Remember, the respondent selects themselves to participate in the survey!

Remember – the way to determine voluntary response is:

Self-selection!!

Produces bias results

Convenience sampling

The data obtained by a convenience sample will be biased – however this method is often used for surveys & results reported in newspapers and magazines!

An example would be stopping friendly-looking people in the mall to survey. Another example is the surveys left on tables at restaurants - a convenient method!

People with unlisted phone numbers – usually high-income families

People without phone numbers –usually low-income families

People with ONLY cell phones – usually young adults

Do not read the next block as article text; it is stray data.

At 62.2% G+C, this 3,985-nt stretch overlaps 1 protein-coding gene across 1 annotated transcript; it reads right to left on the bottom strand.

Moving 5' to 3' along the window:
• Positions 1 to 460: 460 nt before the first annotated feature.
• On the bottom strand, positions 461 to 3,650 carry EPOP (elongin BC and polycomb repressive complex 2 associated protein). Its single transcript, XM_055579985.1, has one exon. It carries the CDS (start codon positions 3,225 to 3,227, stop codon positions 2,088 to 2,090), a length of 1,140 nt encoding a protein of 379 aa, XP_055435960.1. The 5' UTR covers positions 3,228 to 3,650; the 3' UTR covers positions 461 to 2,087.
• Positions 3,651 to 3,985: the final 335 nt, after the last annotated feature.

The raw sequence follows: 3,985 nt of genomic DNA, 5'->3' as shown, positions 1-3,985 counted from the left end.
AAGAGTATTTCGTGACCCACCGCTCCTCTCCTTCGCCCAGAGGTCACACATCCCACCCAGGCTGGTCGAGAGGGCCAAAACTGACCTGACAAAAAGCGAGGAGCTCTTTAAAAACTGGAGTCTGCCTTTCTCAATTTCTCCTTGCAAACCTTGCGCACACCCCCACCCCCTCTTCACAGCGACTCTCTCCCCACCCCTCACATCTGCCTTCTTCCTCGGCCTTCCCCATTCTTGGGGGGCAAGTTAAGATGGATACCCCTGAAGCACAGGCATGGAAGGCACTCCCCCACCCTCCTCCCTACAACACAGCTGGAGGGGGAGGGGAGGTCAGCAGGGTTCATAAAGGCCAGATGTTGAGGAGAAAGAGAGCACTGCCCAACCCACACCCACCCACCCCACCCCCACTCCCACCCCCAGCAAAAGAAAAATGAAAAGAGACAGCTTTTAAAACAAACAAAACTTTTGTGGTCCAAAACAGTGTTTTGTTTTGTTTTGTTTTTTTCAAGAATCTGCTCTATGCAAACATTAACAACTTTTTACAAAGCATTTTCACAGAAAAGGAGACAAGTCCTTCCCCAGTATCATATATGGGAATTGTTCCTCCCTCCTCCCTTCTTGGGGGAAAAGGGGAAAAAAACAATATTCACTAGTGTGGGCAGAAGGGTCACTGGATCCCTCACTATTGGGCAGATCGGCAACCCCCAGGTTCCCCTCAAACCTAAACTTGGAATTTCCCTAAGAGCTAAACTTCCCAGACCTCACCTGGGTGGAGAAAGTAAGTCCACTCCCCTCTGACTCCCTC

Undercoverage

Suppose you take a sample by randomly selecting names from the phone book – some groups will not have the opportunity of being selected!

occurs when an individual chosen for the sample can’t be contacted or refuses to cooperate

telephone surveys 70% nonresponse

Nonresponse

Because of huge telemarketing efforts in the past few years, telephone surveys have a MAJOR problem with nonresponse!

People are chosen by the researchers, BUT refuse to participate.

NOT self-selected!

This is often confused with voluntary response!

One way to help with the problem of nonresponse is to make follow contact with the people who are not home when you first contact them.

occurs when the behavior of respondent or interviewer causes bias in the sample

Suppose we wanted to survey high school students on drug abuse and we used a uniformed police officer to interview each student in our sample – would we get honest answers?

Response bias

Response bias occurs when for some reason (interviewer’s or respondent’s fault) you get incorrect answers.